The Big Heat

1953, Movie, NR, 89 mins

Review

BIG HEAT, THE
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A scalding face-full of harsh reality, courtesy Fritz Lang. Starkly photographed and without a continuous score, the absence of which underlines the hard-hitting dialogue and the sound of smacking fists and thudding bullets, this film is as brutal as Lang's M was frightening. Ford, an ex-cop out to avenge the mob murder of his wife, gets upstaged by two performances of incredible power: Grahame and Marvin. Grahame plays a moll who squeals and pays; her performance defines the film noir anti-heroine, and in a world of comedic 1950s sex, she was the real thing, either coming along too late or too soon. Marvin moved his career up a definite notch as the sadistic killer.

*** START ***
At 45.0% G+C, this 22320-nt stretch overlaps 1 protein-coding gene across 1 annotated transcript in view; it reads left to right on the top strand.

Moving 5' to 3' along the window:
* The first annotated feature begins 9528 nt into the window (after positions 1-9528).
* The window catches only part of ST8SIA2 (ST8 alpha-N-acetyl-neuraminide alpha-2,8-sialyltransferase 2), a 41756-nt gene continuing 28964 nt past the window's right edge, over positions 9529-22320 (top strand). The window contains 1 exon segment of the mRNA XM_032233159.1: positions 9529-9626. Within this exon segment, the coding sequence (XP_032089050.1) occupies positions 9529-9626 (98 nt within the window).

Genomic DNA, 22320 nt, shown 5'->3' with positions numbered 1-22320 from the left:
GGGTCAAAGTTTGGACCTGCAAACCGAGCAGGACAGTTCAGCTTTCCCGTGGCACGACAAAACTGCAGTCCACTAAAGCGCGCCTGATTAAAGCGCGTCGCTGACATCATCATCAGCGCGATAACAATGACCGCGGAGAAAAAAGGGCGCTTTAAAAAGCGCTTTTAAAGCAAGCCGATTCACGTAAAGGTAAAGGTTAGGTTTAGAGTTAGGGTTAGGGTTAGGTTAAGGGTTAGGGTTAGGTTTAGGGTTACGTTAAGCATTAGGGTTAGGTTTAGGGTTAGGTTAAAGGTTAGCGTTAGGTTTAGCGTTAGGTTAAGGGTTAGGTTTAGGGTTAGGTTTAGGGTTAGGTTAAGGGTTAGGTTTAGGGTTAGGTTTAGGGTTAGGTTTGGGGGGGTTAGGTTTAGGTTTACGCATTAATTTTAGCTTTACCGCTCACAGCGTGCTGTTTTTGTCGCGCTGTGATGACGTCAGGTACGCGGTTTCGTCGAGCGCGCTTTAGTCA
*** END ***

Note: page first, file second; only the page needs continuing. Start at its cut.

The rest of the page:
This film, along with a spate of others, was spawned by the 1950 US Senate crime investigations conducted via TV, which pinpointed widespread corruption by organized crime throughout America. Fritz Lang's THE BIG HEAT, meaning the heat brought down by the police, is one of the best expose films dealing with the national crime cartel, including HOODLUM EMPIRE, Robert Wise's startling CAPTIVE CITY, and Phil Karlson's hard-hitting KANSAS CITY CONFIDENTIAL. Lang's ferocious gangster film is directed with immaculate care, showing not so much violence on film as the reaction to violence, while examining the victims. A terse script by Boehm and sharp photography by Charles Lang in keeping with the theme contribute to this startling film noir. leave a comment

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